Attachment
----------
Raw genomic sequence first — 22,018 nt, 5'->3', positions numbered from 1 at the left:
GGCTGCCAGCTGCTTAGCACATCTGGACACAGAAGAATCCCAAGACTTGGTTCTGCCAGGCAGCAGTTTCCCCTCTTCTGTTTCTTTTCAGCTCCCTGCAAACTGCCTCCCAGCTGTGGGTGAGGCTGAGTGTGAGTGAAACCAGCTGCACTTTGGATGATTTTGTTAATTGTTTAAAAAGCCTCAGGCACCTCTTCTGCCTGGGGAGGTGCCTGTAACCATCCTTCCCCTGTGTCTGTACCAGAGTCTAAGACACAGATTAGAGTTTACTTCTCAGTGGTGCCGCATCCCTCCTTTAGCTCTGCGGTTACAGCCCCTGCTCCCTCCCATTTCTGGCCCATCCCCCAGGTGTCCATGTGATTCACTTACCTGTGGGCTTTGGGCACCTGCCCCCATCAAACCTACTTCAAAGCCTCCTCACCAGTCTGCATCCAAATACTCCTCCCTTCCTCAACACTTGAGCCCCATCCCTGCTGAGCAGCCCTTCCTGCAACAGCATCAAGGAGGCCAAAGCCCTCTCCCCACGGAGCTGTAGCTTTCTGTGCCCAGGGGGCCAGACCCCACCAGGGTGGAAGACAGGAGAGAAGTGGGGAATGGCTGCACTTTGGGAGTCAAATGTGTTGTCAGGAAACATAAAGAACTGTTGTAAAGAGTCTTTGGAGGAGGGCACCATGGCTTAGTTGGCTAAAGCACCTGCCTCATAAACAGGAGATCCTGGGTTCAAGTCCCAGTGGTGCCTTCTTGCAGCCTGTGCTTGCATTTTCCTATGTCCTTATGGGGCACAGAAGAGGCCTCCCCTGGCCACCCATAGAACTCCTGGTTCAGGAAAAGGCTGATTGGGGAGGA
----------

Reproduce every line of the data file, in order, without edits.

Raw genomic sequence first — 22,018 nt, 5'->3', positions numbered from 1 at the left:
GGCTGCCAGCTGCTTAGCACATCTGGACACAGAAGAATCCCAAGACTTGGTTCTGCCAGGCAGCAGTTTCCCCTCTTCTGTTTCTTTTCAGCTCCCTGCAAACTGCCTCCCAGCTGTGGGTGAGGCTGAGTGTGAGTGAAACCAGCTGCACTTTGGATGATTTTGTTAATTGTTTAAAAAGCCTCAGGCACCTCTTCTGCCTGGGGAGGTGCCTGTAACCATCCTTCCCCTGTGTCTGTACCAGAGTCTAAGACACAGATTAGAGTTTACTTCTCAGTGGTGCCGCATCCCTCCTTTAGCTCTGCGGTTACAGCCCCTGCTCCCTCCCATTTCTGGCCCATCCCCCAGGTGTCCATGTGATTCACTTACCTGTGGGCTTTGGGCACCTGCCCCCATCAAACCTACTTCAAAGCCTCCTCACCAGTCTGCATCCAAATACTCCTCCCTTCCTCAACACTTGAGCCCCATCCCTGCTGAGCAGCCCTTCCTGCAACAGCATCAAGGAGGCCAAAGCCCTCTCCCCACGGAGCTGTAGCTTTCTGTGCCCAGGGGGCCAGACCCCACCAGGGTGGAAGACAGGAGAGAAGTGGGGAATGGCTGCACTTTGGGAGTCAAATGTGTTGTCAGGAAACATAAAGAACTGTTGTAAAGAGTCTTTGGAGGAGGGCACCATGGCTTAGTTGGCTAAAGCACCTGCCTCATAAACAGGAGATCCTGGGTTCAAGTCCCAGTGGTGCCTTCTTGCAGCCTGTGCTTGCATTTTCCTATGTCCTTATGGGGCACAGAAGAGGCCTCCCCTGGCCACCCATAGAACTCCTGGTTCAGGAAAAGGCTGATTGGGGAGGA